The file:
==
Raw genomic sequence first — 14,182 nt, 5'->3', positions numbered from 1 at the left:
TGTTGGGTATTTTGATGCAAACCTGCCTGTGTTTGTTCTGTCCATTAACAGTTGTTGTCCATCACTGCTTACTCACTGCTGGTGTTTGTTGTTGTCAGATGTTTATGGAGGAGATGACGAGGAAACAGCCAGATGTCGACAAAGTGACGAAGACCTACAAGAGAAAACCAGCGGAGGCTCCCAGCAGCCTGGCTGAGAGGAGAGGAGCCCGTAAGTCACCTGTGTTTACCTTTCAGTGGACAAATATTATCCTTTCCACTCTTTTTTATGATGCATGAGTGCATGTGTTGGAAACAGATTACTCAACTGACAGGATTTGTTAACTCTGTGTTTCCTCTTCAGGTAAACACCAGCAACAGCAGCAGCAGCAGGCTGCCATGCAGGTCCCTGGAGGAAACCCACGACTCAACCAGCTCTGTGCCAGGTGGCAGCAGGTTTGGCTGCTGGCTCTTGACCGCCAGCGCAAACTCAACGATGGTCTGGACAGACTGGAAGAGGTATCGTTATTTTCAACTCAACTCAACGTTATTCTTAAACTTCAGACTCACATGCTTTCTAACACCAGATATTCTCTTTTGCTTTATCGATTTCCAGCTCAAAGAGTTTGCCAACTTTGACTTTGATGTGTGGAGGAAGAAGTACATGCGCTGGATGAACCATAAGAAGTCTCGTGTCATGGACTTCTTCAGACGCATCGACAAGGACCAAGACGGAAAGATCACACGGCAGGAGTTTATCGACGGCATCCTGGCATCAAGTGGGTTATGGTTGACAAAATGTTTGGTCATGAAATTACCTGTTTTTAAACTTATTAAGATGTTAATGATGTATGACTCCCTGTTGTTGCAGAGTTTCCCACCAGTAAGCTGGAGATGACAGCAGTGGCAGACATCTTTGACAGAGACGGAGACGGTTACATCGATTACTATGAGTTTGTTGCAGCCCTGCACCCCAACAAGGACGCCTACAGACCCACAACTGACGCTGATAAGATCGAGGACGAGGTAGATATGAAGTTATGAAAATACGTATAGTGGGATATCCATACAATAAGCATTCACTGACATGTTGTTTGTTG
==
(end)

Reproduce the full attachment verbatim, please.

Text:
Raw genomic sequence first — 14,182 nt, 5'->3', positions numbered from 1 at the left:
TGTTGGGTATTTTGATGCAAACCTGCCTGTGTTTGTTCTGTCCATTAACAGTTGTTGTCCATCACTGCTTACTCACTGCTGGTGTTTGTTGTTGTCAGATGTTTATGGAGGAGATGACGAGGAAACAGCCAGATGTCGACAAAGTGACGAAGACCTACAAGAGAAAACCAGCGGAGGCTCCCAGCAGCCTGGCTGAGAGGAGAGGAGCCCGTAAGTCACCTGTGTTTACCTTTCAGTGGACAAATATTATCCTTTCCACTCTTTTTTATGATGCATGAGTGCATGTGTTGGAAACAGATTACTCAACTGACAGGATTTGTTAACTCTGTGTTTCCTCTTCAGGTAAACACCAGCAACAGCAGCAGCAGCAGGCTGCCATGCAGGTCCCTGGAGGAAACCCACGACTCAACCAGCTCTGTGCCAGGTGGCAGCAGGTTTGGCTGCTGGCTCTTGACCGCCAGCGCAAACTCAACGATGGTCTGGACAGACTGGAAGAGGTATCGTTATTTTCAACTCAACTCAACGTTATTCTTAAACTTCAGACTCACATGCTTTCTAACACCAGATATTCTCTTTTGCTTTATCGATTTCCAGCTCAAAGAGTTTGCCAACTTTGACTTTGATGTGTGGAGGAAGAAGTACATGCGCTGGATGAACCATAAGAAGTCTCGTGTCATGGACTTCTTCAGACGCATCGACAAGGACCAAGACGGAAAGATCACACGGCAGGAGTTTATCGACGGCATCCTGGCATCAAGTGGGTTATGGTTGACAAAATGTTTGGTCATGAAATTACCTGTTTTTAAACTTATTAAGATGTTAATGATGTATGACTCCCTGTTGTTGCAGAGTTTCCCACCAGTAAGCTGGAGATGACAGCAGTGGCAGACATCTTTGACAGAGACGGAGACGGTTACATCGATTACTATGAGTTTGTTGCAGCCCTGCACCCCAACAAGGACGCCTACAGACCCACAACTGACGCTGATAAGATCGAGGACGAGGTAGATATGAAGTTATGAAAATACGTATAGTGGGATATCCATACAATAAGCATTCACTGACATGTTGTTTGTTG